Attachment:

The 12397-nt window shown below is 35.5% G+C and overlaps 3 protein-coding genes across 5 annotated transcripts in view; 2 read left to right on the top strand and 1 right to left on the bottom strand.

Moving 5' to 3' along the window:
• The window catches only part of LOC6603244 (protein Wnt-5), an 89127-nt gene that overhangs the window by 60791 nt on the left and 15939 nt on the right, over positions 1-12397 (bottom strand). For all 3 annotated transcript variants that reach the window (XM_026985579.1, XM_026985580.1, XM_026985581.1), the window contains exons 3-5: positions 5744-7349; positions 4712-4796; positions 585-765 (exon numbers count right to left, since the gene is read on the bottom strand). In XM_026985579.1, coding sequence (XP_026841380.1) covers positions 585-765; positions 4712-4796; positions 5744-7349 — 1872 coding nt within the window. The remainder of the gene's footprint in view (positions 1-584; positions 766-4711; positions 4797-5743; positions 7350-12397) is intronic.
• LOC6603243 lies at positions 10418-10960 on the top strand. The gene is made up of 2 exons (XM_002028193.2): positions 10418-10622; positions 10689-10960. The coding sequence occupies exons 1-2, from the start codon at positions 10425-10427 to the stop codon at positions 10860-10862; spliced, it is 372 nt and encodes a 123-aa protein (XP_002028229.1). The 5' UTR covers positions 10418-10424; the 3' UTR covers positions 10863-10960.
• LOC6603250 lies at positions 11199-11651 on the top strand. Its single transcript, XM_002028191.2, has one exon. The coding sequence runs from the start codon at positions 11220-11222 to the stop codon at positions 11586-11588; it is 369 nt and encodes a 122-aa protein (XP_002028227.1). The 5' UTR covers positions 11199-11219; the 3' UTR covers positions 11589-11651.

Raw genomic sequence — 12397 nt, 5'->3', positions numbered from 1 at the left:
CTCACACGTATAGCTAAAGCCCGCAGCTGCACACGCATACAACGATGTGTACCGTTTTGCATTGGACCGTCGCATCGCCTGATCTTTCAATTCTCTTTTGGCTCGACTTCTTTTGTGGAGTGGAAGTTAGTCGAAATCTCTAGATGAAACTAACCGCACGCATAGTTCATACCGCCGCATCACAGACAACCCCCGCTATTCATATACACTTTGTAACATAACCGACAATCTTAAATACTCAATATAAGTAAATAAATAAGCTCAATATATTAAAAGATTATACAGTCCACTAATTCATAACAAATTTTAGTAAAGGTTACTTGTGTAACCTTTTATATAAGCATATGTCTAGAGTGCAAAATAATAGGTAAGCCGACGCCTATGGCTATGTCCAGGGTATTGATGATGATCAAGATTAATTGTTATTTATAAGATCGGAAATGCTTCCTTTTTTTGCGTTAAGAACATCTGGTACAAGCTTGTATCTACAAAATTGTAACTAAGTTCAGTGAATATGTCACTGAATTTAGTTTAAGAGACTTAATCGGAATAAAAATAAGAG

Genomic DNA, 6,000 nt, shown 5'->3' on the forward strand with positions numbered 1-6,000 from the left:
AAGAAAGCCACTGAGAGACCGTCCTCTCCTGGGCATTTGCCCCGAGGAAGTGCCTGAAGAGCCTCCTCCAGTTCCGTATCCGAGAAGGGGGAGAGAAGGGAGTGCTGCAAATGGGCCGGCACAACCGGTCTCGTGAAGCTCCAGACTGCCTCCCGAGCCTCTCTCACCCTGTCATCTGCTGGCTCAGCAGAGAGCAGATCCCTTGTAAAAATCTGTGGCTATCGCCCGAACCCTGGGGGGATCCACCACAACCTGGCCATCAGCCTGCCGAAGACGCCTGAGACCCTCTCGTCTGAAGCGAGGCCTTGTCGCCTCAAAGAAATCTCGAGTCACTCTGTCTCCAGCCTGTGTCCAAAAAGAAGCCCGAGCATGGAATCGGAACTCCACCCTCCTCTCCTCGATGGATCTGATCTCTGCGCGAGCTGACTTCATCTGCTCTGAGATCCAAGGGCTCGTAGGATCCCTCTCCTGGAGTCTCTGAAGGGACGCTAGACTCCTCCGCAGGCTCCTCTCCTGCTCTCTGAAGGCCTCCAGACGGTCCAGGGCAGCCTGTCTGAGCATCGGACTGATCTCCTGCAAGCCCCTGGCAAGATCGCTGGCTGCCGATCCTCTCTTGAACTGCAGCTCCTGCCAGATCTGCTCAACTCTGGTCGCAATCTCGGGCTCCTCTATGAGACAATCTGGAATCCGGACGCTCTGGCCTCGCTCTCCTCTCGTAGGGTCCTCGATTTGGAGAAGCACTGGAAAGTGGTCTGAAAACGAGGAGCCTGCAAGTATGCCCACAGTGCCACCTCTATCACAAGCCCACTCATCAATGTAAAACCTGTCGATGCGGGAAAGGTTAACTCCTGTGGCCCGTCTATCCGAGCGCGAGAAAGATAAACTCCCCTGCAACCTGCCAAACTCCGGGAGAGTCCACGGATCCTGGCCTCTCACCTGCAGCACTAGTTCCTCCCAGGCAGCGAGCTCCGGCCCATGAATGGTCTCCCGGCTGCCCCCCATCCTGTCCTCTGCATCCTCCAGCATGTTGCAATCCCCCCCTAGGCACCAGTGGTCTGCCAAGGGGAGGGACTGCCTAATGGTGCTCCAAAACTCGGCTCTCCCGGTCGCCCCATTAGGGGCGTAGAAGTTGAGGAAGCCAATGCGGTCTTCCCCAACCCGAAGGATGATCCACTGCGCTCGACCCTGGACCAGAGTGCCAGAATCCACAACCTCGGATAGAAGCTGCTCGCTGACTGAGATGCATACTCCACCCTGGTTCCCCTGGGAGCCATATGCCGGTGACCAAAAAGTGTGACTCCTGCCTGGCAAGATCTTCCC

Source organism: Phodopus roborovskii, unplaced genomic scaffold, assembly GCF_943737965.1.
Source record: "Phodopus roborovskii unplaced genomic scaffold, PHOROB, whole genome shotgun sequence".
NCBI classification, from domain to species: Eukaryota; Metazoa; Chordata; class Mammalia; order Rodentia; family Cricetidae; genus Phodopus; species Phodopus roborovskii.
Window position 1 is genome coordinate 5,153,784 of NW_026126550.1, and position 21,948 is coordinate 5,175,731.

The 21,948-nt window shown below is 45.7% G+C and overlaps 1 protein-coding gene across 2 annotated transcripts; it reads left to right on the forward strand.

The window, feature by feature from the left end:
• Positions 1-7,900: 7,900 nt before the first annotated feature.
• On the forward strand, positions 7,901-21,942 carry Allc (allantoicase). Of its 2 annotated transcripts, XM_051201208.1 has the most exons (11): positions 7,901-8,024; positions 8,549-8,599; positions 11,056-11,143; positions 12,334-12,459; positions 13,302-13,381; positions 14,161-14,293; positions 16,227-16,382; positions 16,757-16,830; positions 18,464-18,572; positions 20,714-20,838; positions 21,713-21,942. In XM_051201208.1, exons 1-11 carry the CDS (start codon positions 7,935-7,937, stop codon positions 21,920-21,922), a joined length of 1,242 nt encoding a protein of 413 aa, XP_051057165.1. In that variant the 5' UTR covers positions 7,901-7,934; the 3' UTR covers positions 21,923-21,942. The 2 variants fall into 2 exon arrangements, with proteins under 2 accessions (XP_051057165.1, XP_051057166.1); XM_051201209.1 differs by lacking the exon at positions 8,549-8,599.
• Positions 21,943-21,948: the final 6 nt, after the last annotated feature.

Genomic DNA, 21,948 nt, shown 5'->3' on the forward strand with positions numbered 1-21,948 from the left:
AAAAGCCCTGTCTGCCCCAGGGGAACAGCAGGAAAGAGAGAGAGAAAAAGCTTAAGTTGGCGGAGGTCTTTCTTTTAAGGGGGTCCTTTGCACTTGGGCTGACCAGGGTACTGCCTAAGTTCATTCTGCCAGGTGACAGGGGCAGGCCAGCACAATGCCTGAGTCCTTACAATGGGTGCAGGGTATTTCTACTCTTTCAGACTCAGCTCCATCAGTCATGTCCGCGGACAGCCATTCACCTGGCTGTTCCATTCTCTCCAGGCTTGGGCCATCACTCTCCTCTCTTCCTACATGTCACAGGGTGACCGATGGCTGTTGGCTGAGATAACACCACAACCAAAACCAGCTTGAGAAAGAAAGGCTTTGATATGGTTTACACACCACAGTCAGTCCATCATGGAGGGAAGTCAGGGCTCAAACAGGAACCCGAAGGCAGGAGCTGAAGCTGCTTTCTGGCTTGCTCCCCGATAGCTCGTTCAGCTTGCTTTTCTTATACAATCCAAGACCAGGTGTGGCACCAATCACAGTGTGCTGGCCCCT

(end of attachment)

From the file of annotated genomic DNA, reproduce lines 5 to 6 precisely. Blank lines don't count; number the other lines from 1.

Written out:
• LOC6603250 lies at positions 11199-11651 on the top strand. Its single transcript, XM_002028191.2, has one exon. The coding sequence runs from the start codon at positions 11220-11222 to the stop codon at positions 11586-11588; it is 369 nt and encodes a 122-aa protein (XP_002028227.1). The 5' UTR covers positions 11199-11219; the 3' UTR covers positions 11589-11651.

Raw genomic sequence — 12397 nt, 5'->3', positions numbered from 1 at the left: